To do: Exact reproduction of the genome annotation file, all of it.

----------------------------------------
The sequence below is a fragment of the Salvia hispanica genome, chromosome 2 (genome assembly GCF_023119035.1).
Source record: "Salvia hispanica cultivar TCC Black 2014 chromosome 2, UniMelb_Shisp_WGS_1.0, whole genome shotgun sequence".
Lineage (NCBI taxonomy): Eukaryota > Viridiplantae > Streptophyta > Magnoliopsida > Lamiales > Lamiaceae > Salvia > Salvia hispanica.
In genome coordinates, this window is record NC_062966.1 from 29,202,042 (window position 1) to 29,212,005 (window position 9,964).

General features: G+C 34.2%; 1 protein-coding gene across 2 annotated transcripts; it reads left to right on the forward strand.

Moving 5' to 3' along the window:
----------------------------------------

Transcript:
The sequence below is a fragment of the Salvia hispanica genome, chromosome 2 (genome assembly GCF_023119035.1).
Source record: "Salvia hispanica cultivar TCC Black 2014 chromosome 2, UniMelb_Shisp_WGS_1.0, whole genome shotgun sequence".
Lineage (NCBI taxonomy): Eukaryota > Viridiplantae > Streptophyta > Magnoliopsida > Lamiales > Lamiaceae > Salvia > Salvia hispanica.
In genome coordinates, this window is record NC_062966.1 from 29,202,042 (window position 1) to 29,212,005 (window position 9,964).

General features: G+C 34.2%; 1 protein-coding gene across 2 annotated transcripts; it reads left to right on the forward strand.

Moving 5' to 3' along the window: